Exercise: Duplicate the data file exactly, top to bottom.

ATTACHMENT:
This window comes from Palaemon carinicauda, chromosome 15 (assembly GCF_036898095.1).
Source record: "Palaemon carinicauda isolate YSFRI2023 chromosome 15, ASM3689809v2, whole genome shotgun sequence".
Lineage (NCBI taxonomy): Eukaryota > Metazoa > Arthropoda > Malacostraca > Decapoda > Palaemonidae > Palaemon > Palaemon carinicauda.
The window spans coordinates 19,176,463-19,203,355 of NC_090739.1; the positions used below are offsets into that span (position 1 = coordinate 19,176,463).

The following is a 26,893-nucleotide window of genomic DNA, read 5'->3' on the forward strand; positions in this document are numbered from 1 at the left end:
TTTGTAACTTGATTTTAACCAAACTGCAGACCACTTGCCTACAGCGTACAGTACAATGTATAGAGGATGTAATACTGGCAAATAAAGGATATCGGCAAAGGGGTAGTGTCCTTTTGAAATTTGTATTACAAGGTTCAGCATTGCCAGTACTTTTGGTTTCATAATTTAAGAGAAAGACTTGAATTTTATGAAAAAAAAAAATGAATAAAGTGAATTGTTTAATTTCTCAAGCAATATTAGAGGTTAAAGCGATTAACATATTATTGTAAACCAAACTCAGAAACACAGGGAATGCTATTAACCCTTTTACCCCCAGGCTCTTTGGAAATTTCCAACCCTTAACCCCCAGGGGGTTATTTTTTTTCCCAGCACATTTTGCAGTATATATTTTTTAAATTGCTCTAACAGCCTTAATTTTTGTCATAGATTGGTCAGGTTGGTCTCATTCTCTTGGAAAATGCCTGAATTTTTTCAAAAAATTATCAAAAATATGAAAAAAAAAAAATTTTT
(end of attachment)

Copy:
This window comes from Palaemon carinicauda, chromosome 15 (assembly GCF_036898095.1).
Source record: "Palaemon carinicauda isolate YSFRI2023 chromosome 15, ASM3689809v2, whole genome shotgun sequence".
Lineage (NCBI taxonomy): Eukaryota > Metazoa > Arthropoda > Malacostraca > Decapoda > Palaemonidae > Palaemon > Palaemon carinicauda.
The window spans coordinates 19,176,463-19,203,355 of NC_090739.1; the positions used below are offsets into that span (position 1 = coordinate 19,176,463).

The following is a 26,893-nucleotide window of genomic DNA, read 5'->3' on the forward strand; positions in this document are numbered from 1 at the left end:
TTTGTAACTTGATTTTAACCAAACTGCAGACCACTTGCCTACAGCGTACAGTACAATGTATAGAGGATGTAATACTGGCAAATAAAGGATATCGGCAAAGGGGTAGTGTCCTTTTGAAATTTGTATTACAAGGTTCAGCATTGCCAGTACTTTTGGTTTCATAATTTAAGAGAAAGACTTGAATTTTATGAAAAAAAAAAATGAATAAAGTGAATTGTTTAATTTCTCAAGCAATATTAGAGGTTAAAGCGATTAACATATTATTGTAAACCAAACTCAGAAACACAGGGAATGCTATTAACCCTTTTACCCCCAGGCTCTTTGGAAATTTCCAACCCTTAACCCCCAGGGGGTTATTTTTTTTCCCAGCACATTTTGCAGTATATATTTTTTAAATTGCTCTAACAGCCTTAATTTTTGTCATAGATTGGTCAGGTTGGTCTCATTCTCTTGGAAAATGCCTGAATTTTTTCAAAAAATTATCAAAAATATGAAAAAAAAAAAATTTTT